The final day in September is also the penultimate day of the MLB regular season. We have 11 games on the DFS slate as rain led to one from the Mets-Phillies doubleheader being removed. First pitch is at 7:10 p.m. EDT or later. While the league doesn't mess around and make us wait for the postseason, we should still take advantage of opportunities. Here are my lineup recommendations.
Michael Wacha, SD at CWS ($40): After quietly posting a 3.32 ERA with the Red Sox last season, Wacha has recorded a 3.39. He's been much better at Petco Park, but this matchup is just too good. Something happened in September I did not envision: A team fell below Detroit offensively! The White Sox are now 29th in team OPS and runs scored, a true collapse of the highest order.
Jordan Wicks, CHC at MIL ($36): Wicks has been a viable option for the Cubs with a 3.00 ERA in six starts and a 2.66 across 20.1 road innings. The Brewers rank below average offensively and are kicking back waiting for the playoffs, and the fact Wicks is a southpaw helps with this matchup.
Joe Boyle, OAK at LAA ($36): Boyle made three starts at Double-A where he produced a 2.08 ERA. He then made three starts at Triple-A and registered a 2.25. In nine big-league innings, Boyle has yet to allow an earned run. The Angels are going to finish 15th or 16th in runs scored and are missing two or three of their best hitters while having nothing left to play for.
Catchers, of course, can be a tricky proposition from a DFS perspective since no position gets more rest aside from pitchers (and reasonably so). When Ryan Jeffers ($20) has played for the Twins, he's notched a .274/.368/.491 slash line. Jeffers is also at Coors Field this weekend. The Rockies have almost no healthy pitchers, which is why Karl Kauffmann has been recalled from Triple-A. He has a 5.69 FIP in MLB and is slated to get the start Saturday. Whoever it is, I'll take Jeffers against them at Coors.
It hasn't been as impressive as the rookie campaign, though Michael Harris ($19) has still hit .290 with 18 homers and 20 stolen bases. He's also put up an .809 OPS against righties and an .811 at home. Joan Adon, one of the most friendly pitchers when it comes to giving up walks, enters with a career 6.65 ERA while lefties have gone .287 against.
Once again, Rafael Devers ($17) is going to slug over .500 to go with over 30 homers and 30 doubles. And he's been better against righties with an .882 road OPS. Kyle Gibson has racked up 15 wins, but he can thank his offensive support for that. He's got a 4.86 ERA – 5.30 at home – and lefties have hit .288 against.
Playing second base for the Royals, Michael Massey ($14) has produced 15 home runs and six stolen bases. He also lists a .785 OPS the last three weeks. Massey is a lefty, so Clarke Schmidt is the ideal matchup with a 5.27 road ERA while southpaws have batted .300 against.
Stacks to Consider
This wayward Cardinals season is exemplified by Rom getting a start in the second-last game. With nothing to play for, a rookie with a 7.98 ERA through seven starts takes the mound once again. Rom has allowed 1.84 home runs per nine innings while righties have hit .339 against. Since he's a southpaw, I've decided on three righties.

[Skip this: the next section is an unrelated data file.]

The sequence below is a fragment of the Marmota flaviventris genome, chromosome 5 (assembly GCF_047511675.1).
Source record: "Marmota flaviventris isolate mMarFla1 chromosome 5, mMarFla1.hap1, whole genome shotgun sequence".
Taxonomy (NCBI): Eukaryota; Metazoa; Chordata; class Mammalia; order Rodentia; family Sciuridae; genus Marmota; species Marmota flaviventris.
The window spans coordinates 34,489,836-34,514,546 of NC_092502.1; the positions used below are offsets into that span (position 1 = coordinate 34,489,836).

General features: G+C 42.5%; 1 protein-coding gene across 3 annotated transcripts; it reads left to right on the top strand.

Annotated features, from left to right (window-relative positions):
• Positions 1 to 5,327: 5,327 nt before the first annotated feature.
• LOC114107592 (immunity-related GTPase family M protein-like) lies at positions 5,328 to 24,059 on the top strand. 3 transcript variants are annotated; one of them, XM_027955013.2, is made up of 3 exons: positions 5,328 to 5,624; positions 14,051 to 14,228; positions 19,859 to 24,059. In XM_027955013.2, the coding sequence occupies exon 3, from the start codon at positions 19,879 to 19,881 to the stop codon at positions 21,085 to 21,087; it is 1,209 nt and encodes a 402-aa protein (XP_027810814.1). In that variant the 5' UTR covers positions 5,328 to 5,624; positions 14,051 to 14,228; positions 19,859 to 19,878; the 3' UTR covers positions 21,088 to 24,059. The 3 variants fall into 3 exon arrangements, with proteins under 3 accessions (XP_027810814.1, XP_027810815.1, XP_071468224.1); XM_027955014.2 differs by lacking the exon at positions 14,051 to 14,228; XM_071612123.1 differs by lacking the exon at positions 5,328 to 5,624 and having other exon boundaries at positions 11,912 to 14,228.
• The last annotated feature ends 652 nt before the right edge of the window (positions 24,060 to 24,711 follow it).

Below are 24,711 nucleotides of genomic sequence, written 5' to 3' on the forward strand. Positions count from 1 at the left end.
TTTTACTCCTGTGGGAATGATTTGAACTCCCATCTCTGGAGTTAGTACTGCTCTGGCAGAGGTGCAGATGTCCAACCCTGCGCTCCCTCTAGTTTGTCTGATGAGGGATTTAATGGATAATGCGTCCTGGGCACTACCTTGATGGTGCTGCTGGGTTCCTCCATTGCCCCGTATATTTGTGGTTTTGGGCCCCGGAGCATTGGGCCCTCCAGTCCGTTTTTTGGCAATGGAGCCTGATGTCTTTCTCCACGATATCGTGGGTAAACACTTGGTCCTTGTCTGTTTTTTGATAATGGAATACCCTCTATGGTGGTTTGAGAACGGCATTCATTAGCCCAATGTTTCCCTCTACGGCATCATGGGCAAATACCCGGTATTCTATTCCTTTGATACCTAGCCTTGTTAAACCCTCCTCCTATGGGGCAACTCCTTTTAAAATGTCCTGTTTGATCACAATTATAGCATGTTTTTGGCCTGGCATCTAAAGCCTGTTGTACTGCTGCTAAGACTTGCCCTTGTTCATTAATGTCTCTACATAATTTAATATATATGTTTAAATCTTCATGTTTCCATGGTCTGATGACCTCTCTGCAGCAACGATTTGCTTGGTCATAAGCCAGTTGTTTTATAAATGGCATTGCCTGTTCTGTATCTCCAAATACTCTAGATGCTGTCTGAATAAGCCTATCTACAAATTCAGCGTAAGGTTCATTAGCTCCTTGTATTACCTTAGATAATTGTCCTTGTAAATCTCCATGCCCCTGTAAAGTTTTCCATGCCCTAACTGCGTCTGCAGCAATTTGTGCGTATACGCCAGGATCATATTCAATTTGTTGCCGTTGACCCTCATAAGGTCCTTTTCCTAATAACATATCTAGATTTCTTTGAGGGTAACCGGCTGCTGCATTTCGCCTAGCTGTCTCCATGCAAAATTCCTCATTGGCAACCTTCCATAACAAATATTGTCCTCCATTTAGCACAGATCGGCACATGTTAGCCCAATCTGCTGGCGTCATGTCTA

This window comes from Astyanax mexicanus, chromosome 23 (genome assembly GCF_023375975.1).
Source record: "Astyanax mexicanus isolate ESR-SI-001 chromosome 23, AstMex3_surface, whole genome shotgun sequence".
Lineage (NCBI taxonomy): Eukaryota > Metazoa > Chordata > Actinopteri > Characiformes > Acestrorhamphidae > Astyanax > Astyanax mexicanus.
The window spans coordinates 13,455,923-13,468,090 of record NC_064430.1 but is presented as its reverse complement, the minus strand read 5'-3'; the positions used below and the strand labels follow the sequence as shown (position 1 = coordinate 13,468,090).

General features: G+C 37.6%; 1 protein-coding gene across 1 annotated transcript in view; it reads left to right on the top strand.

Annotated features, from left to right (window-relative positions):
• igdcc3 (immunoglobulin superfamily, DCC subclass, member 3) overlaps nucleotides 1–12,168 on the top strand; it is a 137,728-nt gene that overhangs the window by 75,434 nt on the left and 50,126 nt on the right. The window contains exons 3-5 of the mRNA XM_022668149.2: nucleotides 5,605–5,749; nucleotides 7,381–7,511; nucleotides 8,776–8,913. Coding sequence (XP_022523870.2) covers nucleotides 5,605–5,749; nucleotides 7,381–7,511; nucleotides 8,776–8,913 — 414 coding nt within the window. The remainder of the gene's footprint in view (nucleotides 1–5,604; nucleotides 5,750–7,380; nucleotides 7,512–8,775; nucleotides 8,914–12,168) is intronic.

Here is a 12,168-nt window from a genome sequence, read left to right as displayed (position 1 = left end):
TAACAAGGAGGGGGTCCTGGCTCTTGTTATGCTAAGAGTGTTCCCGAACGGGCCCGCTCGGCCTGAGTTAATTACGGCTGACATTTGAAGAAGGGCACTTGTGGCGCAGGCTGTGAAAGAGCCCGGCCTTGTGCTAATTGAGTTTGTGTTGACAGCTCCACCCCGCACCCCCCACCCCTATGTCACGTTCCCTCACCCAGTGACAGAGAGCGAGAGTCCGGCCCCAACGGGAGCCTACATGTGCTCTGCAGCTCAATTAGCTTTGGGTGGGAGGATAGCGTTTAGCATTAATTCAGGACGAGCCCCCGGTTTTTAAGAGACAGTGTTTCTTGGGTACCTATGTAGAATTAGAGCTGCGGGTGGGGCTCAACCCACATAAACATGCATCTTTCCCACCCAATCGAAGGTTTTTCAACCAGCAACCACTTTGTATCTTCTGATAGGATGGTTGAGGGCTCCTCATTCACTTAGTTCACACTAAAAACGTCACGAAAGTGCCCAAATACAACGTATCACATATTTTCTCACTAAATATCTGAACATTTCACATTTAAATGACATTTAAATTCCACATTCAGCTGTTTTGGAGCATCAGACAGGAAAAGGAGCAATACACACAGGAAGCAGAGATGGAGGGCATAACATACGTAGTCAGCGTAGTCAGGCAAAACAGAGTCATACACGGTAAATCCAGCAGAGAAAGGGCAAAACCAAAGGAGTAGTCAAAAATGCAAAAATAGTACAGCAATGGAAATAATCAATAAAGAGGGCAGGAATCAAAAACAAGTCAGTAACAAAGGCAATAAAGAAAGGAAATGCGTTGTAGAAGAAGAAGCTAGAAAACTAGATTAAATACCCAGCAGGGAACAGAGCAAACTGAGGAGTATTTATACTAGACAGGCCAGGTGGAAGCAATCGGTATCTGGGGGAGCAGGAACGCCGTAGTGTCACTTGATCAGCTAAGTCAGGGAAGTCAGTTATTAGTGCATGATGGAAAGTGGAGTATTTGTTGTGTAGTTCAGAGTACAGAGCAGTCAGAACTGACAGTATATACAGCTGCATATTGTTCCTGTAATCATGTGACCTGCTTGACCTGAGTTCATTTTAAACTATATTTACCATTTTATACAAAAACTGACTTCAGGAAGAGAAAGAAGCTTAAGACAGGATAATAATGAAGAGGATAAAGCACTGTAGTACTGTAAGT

I'm imagining the Reds will give young righty Encarnacion-Strand a start given the matchup. It helps that he's been hot with an 1.078 OPS the last three weeks. Steer delivers a B-plus version of everything you want from a hitter. I'm talking about a .356 OBP, 23 homers, 36 doubles, 15 steals, you name it. He's certainly been bolstered by a .907 OPS against southpaws. India missed time with injury, yet he's at 17 homers and 14 steals - and second base isn't a high-level offensive position. He's struggled against lefties this year, but has a .733 OPS in those matchups since 2021.
With the Brewers having set up the rotation for their first series of the playoffs, Rotowire's starting pitcher grid has Junk getting called up to start on what would be his day to work in Triple-A. If he doesn't, it'll probably be Adrian Houser, the odd man out for the postseason rotation. He's also a righty, but a veteran with a career 4.13 FIP. Junk, for his part, has struggled to a career 5.47 FIP in MLB and a 4.11 this year at Triple-A. Regardless who takes the mound, I'm expecting a matchup this Cubs trio can handle.
Suzuki has soared of late with a 1.041 OPS the last three weeks and an .896 on the road this season. Bellinger has dipped in production a bit at an inopportune time, though an overall slash line of .307/.356/.525 inspires confidence. So does his .990 OPS against lefties, making him somewhat matchup-proof when it comes to bullpen arms. Happ is a switch-hitter with an .819 OPS versus righties, so he certainly prefers that side. He's also recorded an .818 mark on the road.
Crawford has posted a 2.71 road ERA, but a 6.00 at home. When I see splits that stark (outside of Denver), I tend to regress both numbers toward the mean. And just last season, Crawford had a 6.51 away from Fenway Park. Over his last 12 starts, he's managed a 4.82.
Henderson only has 10 steals, but his nine triples (to go with 28 homers) highlights his speed. His .553 slugging percentage against righties shows power upside in the right matchup. Rutschman is heading into the postseason well with a .963 OPS the last three weeks. The switch-hitting catcher hasn't provided notable lefty/righty splits, though his .874 home OPS stands out. Mullins has been struggling, but with the playoffs approaching I think that increases the chances he plays in hopes of working out some of those kinks. He does have 15 home runs and 19 stolen bases in only 113 games, not to mention an .823 OPS against righties since 2021.